Books could be written about The Key, a new 3-part serial by Donna Franceschild. Having attended a special preview at BAFTA last night, I believe it will become a classic of television drama. In her introduction the author congratulated the BBC on supporting this project. Somebody from the BBC contacted the author by phone and asked if she would like to do a young girl coming of age story. She responded by saying something to the effect of, "How about if I do a three-part series covering the social and political background and the history of the 20th century, that explains the factors leading up to the story of the girl and her situation?" The producer said, "Ok, leave it with me." (That was the author's jocular paraphrase of the conversation.) The four years consisted of one year to get the go-ahead, one year of research, one year of writing, and one year of production.
The Key is a brilliant portrayal of the effects of politics on ordinary families, and the effect that ordinary people can have on policy when they stand "the gither." That is the accompaniment, the obligado, the orchestra (and there is a beautiful score played by the BBC Concert Orchestra) but the melody is the personal journey of Jessie, one of the two granddaughters, and her sister, played by Ronni Ancona who is about to become a New Labour MP, and in the process is put under pressure to quite literally betray her own grandmother and everything she stood for. Jessie is writing a story called The Key, about her grandmother, who always wore a key as a pendant on her neck. You'll have to watch BBC2 this September to find out why.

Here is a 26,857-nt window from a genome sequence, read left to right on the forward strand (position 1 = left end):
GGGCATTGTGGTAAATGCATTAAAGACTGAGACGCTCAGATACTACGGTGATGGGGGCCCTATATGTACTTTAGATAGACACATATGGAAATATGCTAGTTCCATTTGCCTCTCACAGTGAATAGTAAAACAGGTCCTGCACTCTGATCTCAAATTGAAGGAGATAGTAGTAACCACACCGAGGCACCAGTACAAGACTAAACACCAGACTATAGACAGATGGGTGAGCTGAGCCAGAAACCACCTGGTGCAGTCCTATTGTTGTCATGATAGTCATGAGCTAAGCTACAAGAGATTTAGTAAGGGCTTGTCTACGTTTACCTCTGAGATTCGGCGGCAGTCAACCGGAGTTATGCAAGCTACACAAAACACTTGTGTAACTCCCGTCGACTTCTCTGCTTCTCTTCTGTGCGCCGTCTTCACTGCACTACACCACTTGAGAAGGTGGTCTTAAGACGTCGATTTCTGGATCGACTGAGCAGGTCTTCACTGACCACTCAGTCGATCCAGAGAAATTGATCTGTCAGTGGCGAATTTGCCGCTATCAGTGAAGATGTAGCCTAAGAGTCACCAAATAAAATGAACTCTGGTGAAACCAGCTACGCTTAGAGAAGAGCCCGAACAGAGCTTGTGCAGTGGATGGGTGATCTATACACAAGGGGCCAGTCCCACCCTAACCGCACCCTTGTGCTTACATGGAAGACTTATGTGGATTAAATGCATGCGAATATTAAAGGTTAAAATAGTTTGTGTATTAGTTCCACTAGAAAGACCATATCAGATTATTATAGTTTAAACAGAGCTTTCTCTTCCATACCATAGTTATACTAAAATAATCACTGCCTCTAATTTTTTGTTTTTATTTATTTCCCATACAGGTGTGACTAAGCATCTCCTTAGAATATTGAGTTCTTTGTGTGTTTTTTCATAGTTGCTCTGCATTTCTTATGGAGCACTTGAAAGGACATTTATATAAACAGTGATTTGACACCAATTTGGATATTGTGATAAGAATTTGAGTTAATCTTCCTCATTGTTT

The Key (press release - pdf)